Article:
Philostorgius (; 368 – c. 439 AD) was an Anomoean Church historian of the 4th and 5th centuries. Anomoeanism questioned the Trinitarian account of the relationship between God the Father and Christ and was considered heretical by the Church, which adopted the term " homoousion", or "consubstantial", to describe the relation between Father and Son in the Nicene Creed.
Very little information about his life is available. He was born in Borissus, Cappadocia to Eulampia and Carterius, and lived in Constantinople from the age of twenty. He is said to have come from an Arian family, and in Constantinople soon attached himself to Eunomius, who receives a lot of praise from Philostorgius in his work.
He wrote a history of the Arian controversy titled Church History (Ἐκκλησιαστικὴ ἱστορία). Philostorgius' original appeared between 425 and 433, in other words, slightly earlier than the History of Socrates of Constantinople, and was formed in twelve volumes bound in two books. The original is now lost. However, one copy was found by the ninth-century historian Photius, in his library in Constantinople, who wrote an epitome of it. Others also borrowed from Philostorgius, most notably the author of the Artemii Passio (Artemius being a legendary martyr under Julian the Apostate), and so, despite the eventual disappearance of the original text, it is possible to form some idea of what it contained by reviewing the epitome and other references. This reconstruction of what might have been in the text was first published, in German, by the Belgian philologist Joseph Bidez in 1913; a third, revised edition of his work undertaken by Friedhelm Winkelmann was published in 1981. The 1981 edition has recently been translated into English by Philip R. Amidon.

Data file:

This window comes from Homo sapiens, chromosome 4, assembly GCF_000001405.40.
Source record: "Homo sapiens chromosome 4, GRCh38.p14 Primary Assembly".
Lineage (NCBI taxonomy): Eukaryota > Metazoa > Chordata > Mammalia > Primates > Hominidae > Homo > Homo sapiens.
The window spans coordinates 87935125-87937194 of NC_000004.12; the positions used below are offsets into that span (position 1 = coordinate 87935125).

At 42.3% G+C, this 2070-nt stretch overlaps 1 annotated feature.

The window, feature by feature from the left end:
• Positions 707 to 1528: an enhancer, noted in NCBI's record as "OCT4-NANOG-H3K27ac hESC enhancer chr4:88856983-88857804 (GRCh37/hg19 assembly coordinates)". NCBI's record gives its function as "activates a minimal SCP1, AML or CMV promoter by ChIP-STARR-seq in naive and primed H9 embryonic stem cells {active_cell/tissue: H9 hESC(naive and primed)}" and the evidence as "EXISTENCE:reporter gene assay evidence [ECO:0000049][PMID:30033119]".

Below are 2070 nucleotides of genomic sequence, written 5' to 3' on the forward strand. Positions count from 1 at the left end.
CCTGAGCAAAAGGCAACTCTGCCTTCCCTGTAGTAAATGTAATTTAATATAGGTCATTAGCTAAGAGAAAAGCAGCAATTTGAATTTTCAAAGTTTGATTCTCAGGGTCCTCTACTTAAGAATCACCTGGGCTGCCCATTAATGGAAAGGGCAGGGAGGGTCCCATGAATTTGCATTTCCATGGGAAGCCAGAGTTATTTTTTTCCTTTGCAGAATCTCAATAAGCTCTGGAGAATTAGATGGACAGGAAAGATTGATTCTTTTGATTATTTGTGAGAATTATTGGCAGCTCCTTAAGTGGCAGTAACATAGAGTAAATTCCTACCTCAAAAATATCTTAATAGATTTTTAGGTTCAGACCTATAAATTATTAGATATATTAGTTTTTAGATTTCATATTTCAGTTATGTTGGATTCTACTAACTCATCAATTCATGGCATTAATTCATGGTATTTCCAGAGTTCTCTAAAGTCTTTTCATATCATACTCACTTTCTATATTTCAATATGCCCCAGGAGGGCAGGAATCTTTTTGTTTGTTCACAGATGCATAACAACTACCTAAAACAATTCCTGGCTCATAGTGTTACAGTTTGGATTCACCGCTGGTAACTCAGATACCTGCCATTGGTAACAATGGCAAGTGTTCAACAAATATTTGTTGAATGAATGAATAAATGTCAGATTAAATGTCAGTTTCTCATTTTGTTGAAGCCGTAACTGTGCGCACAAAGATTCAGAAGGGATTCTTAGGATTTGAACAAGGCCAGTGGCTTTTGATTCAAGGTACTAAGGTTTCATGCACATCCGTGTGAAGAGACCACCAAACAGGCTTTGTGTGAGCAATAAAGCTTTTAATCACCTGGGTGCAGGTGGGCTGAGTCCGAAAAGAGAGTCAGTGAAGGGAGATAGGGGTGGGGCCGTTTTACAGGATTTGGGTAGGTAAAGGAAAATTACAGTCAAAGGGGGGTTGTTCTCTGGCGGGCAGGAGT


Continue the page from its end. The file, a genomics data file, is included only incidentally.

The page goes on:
He also wrote a treatise against Porphyry, which is lost.